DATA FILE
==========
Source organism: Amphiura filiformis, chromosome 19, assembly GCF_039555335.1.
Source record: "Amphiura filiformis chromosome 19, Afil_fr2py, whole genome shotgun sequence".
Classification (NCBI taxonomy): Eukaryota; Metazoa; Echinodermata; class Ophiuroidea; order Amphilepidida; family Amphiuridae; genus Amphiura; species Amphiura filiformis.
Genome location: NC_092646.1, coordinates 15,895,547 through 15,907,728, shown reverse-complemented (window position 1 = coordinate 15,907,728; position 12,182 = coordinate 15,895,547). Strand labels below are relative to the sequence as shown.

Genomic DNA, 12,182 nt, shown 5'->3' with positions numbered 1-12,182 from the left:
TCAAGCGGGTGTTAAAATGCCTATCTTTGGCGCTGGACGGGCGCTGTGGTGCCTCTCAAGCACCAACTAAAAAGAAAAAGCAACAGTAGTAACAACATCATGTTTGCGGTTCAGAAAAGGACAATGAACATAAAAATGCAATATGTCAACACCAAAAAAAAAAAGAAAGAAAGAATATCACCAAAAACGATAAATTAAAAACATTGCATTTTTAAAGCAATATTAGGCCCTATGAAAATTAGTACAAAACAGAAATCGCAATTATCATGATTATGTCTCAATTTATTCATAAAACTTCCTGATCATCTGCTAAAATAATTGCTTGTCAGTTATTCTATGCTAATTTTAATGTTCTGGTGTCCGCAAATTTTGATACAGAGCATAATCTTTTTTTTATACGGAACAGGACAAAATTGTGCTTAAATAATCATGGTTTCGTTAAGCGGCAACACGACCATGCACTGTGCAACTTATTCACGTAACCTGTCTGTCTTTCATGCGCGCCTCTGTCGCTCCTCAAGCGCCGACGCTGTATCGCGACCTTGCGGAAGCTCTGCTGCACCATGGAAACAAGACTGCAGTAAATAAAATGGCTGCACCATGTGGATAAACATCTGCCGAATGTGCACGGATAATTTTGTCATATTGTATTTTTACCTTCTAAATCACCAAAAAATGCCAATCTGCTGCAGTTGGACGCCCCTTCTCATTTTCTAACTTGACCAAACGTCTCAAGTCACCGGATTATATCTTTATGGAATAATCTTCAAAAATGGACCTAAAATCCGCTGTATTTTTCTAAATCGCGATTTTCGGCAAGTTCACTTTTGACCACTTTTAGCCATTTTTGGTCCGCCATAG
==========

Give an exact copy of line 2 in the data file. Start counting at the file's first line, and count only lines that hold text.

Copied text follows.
Source record: "Amphiura filiformis chromosome 19, Afil_fr2py, whole genome shotgun sequence".